# Definition: Vector Space

Let ($$F,+,\cdot)$$ be a field. A non-empty set $$V$$ of elements called vectors with two maps. $\cases{ V\times V\mapsto V:(x,y)\mapsto x\oplus y & \text{(the vector addition)}\\ F\times V\mapsto V:(\alpha,x)\mapsto \alpha \odot x & \text{(the scalar multiplication)} }$

is called a vector space over the field $F$ (or a $F$-vector space or a linear space over $F$), if: 1. $$(V,\oplus)$$ is an Abelian group, in particular: * The addition "$\oplus$" of vectors is associative: $x\oplus (y\oplus z)=(x\oplus y)\oplus z$ for all $x,y,z\in V.$ * "$\oplus$" has a neutral element, called the zero vector $o\in V$ with $x\oplus o=o\oplus x=x$ for all $x\in V.$ * Every vector $x\in V$ has an inverse $-x\in V$ with $x\oplus(-x)=(-x)\oplus x=o.$ * "$\oplus$" is commutative, i.e. $x\oplus y=y\oplus x$ for all $x,y\in V.$ 1. For $$\alpha,\beta\in F$$ and $$x,y\in V$$ the following axioms of scalar multiplication hold: * $(\alpha + \beta)\odot x=\alpha\odot x \oplus \beta\odot x,$ * $\alpha\odot(x\oplus y)=\alpha\odot x \oplus \alpha\odot y,$ * $(\alpha\cdot \beta)\odot x=\alpha\odot (\beta\odot x),$ * If $1\in F$ is the neutral element of the field, then it is also a neutral element of the scalar multiplication in $V,$ i.e. $1\odot x=x.$

### A note on notation

Whenever any misunderstandings can be excluded, BookofProofs follows the convention used in most mathematical literature, making no difference in the notation of vector addition "$\oplus$" and the addition of field elements "$+$", as well as the scalar multiplication "$\odot$" and the multiplication of field elements "$\cdot$". However, to keep field elements and vectors apart, the latter will be denoted by small Latin letters, e.g. $x,y,a,b,\ldots,$ while field elements will be denoted by small Greek letters $\alpha,\beta,\gamma,\ldots.$

### Vector notation with respect to a basis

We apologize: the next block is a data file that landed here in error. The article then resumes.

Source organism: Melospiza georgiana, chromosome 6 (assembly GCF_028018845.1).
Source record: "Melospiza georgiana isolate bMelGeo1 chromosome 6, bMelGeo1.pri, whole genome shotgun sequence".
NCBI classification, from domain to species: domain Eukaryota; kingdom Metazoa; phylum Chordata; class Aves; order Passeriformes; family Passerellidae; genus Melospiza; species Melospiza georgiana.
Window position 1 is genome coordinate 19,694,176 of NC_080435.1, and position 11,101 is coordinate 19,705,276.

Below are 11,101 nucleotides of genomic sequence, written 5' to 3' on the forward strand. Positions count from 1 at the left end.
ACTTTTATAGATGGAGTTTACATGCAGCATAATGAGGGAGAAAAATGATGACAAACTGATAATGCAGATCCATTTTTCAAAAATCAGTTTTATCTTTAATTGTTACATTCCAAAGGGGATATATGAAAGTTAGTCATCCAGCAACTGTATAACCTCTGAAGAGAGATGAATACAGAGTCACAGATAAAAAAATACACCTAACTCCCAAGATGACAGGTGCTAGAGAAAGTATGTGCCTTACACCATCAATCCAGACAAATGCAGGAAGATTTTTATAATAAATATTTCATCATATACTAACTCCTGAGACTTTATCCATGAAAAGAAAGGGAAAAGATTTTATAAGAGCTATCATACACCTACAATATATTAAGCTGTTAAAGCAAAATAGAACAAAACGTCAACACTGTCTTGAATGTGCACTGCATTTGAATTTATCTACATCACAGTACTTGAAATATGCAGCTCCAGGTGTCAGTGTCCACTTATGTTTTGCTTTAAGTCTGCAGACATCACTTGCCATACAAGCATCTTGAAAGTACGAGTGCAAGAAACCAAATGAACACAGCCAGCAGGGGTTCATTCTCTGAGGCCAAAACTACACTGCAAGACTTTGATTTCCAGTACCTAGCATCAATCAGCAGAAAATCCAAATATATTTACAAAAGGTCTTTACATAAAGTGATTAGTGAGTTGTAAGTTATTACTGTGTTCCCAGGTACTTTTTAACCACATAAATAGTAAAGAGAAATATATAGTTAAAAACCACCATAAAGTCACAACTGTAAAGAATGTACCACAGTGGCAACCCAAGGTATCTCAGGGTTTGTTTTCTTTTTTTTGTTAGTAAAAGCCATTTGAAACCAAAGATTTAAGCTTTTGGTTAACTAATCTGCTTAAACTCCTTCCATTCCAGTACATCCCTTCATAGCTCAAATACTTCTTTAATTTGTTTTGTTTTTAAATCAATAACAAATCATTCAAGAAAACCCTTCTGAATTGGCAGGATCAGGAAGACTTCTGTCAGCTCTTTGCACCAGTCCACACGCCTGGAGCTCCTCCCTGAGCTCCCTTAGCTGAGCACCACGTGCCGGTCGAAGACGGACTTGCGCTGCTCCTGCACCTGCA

If $$V$$ has a finite basis, $$B=\{b_1,\ldots, b_n\}\subseteq V$$, the uniqueness lemma ensures that we can write any vector $$v\in V$$ as a unique linear combination of the basis vectors: $v = \alpha_1b_1+\ldots+\alpha_nb_n.$ With respect to the basis $$B$$, we can write the vector $$v$$ in its column notation

$v=\pmatrix{ \alpha_{1}\cr \alpha_{2}\cr \vdots \cr \alpha_{n} \cr }$

There are some things to mention:

1. This notation depends on the chosen basis, i.e. the same vector will have different notations for two different bases.
2. Writing the vector as a column is a common convention.
3. The above-mentioned rules of $$(V, \oplus)$$ being an Abelian group as well as scalar multiplication $$\odot$$ are easily verified for the following operations (for $$\alpha_i,\beta_i,\lambda\in F$$):

$\text{vector addition }\oplus:=\pmatrix{ \alpha_{1}\cr \alpha_{2}\cr \vdots \cr \alpha_{n} \cr }+\pmatrix{ \beta_{1}\cr \beta_{2}\cr \vdots \cr \beta_{n} \cr }=\pmatrix{ \alpha_{1}+\beta_1\cr \alpha_{2}+\beta_2\cr \vdots \cr \alpha_{n}+\beta_n \cr }$ $\text{scalar multiplication}\odot:=\lambda\cdot\pmatrix{ \alpha_{1}\cr \alpha_{2}\cr \vdots \cr \alpha_{n} \cr }=\pmatrix{ \lambda\cdot\alpha_{1}\cr \lambda\cdot\alpha_{2}\cr \vdots \cr \lambda\cdot\alpha_{n} \cr }$

Examples: 1

Applications: 1
Chapters: 2 3 4 5
Corollaries: 6 7 8
Definitions: 9 10 11 12 13 14 15 16 17 18 19 20 21 22 23 24 25 26 27 28 29 30 31 32 33 34 35 36 37 38 39 40 41 42
Examples: 43 44 45
Explanations: 46
Lemmas: 47
Motivations: 48
Parts: 49 50
Proofs: 51 52 53 54 55 56 57 58 59
Propositions: 60 61 62 63 64 65 66 67 68 69 70

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